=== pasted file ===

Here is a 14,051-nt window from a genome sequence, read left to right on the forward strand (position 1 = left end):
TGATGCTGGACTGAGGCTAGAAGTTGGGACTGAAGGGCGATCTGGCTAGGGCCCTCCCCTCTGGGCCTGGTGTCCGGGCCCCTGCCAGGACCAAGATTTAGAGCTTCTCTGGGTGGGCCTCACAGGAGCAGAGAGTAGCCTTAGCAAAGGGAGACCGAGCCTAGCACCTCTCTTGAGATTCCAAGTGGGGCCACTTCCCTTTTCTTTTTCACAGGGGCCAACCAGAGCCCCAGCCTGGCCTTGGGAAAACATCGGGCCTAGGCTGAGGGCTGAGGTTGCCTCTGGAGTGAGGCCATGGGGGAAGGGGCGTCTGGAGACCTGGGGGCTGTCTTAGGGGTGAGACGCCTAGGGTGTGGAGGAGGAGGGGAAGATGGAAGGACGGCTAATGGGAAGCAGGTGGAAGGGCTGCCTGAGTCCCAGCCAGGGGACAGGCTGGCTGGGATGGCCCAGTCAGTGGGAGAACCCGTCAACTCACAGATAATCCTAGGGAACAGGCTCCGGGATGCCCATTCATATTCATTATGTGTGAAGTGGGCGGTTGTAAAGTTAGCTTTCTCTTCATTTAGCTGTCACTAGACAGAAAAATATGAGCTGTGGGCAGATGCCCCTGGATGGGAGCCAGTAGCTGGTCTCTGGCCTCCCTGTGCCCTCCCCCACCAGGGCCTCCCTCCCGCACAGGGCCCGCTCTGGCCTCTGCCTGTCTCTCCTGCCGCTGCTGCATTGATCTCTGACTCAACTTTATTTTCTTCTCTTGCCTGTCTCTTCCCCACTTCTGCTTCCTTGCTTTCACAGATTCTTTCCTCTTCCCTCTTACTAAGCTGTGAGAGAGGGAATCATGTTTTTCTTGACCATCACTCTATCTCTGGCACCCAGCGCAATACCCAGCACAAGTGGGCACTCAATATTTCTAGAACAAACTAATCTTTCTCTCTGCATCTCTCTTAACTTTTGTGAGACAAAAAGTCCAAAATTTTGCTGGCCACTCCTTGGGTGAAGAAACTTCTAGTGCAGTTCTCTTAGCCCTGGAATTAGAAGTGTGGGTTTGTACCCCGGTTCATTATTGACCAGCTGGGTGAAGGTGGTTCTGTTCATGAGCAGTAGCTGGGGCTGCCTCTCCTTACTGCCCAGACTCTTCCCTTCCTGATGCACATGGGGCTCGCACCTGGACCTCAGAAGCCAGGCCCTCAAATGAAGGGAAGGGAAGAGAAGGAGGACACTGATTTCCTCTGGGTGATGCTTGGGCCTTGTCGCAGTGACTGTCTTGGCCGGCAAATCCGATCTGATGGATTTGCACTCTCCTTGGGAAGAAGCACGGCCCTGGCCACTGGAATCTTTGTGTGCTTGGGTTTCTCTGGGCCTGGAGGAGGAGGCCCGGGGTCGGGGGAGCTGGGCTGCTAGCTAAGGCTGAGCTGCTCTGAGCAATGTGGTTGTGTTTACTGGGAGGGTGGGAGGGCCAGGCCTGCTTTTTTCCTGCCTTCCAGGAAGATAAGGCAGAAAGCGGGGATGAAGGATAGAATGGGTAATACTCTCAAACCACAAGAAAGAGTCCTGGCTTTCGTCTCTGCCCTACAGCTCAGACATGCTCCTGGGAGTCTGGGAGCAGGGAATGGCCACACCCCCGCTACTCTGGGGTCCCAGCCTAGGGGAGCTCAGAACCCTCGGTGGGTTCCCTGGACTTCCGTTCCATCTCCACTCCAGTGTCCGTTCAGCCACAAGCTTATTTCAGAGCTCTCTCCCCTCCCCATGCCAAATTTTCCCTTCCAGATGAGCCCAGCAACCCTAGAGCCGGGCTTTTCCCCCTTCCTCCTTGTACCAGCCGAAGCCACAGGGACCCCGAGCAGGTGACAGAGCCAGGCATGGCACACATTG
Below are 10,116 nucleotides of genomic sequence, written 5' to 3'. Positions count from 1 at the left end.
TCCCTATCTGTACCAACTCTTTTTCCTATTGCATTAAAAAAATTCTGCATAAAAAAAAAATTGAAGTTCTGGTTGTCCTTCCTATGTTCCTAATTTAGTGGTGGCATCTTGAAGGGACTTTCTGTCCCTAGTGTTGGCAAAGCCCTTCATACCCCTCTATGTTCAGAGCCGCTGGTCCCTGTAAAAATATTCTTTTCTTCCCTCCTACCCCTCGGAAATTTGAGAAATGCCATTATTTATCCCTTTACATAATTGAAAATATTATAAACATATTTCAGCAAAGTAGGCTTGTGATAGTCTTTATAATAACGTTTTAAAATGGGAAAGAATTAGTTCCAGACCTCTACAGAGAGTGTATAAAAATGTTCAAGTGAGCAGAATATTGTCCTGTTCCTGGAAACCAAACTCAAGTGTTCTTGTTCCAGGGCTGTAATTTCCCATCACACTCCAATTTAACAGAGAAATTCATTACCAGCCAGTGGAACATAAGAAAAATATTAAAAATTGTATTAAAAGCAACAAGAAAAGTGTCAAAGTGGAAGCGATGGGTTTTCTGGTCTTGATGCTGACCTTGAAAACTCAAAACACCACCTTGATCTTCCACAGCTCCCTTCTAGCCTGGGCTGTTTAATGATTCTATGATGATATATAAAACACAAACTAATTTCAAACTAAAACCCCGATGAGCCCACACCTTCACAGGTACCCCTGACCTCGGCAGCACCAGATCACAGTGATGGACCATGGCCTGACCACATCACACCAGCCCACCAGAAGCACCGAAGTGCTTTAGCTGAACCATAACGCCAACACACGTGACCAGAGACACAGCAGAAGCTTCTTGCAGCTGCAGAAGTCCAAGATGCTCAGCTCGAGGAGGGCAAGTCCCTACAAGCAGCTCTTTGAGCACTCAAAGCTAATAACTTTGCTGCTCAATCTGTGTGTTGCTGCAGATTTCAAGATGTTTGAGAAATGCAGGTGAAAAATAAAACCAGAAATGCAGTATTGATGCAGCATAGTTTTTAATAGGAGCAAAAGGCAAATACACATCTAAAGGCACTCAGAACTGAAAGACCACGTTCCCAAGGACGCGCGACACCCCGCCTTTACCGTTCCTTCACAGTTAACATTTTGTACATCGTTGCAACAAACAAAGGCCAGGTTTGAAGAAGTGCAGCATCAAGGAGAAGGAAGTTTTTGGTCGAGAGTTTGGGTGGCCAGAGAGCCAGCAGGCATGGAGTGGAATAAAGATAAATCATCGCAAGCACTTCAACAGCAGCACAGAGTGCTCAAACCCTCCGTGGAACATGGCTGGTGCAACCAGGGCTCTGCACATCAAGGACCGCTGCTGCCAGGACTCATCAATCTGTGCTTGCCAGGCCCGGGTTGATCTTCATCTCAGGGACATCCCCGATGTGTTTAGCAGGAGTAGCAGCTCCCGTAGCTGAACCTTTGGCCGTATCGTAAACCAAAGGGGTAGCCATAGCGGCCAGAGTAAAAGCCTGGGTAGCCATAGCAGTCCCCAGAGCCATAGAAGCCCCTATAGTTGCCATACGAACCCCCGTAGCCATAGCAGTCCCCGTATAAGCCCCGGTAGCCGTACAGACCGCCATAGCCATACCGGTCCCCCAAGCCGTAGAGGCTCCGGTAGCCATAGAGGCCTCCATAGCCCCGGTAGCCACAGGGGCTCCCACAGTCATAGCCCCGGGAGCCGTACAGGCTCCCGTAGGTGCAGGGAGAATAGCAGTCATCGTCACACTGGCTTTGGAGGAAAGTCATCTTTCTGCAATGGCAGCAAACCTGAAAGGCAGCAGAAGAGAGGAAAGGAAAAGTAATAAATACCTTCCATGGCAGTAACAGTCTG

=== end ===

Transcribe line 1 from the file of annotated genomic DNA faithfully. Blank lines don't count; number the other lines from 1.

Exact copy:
Here is a 14,051-nt window from a genome sequence, read left to right on the forward strand (position 1 = left end):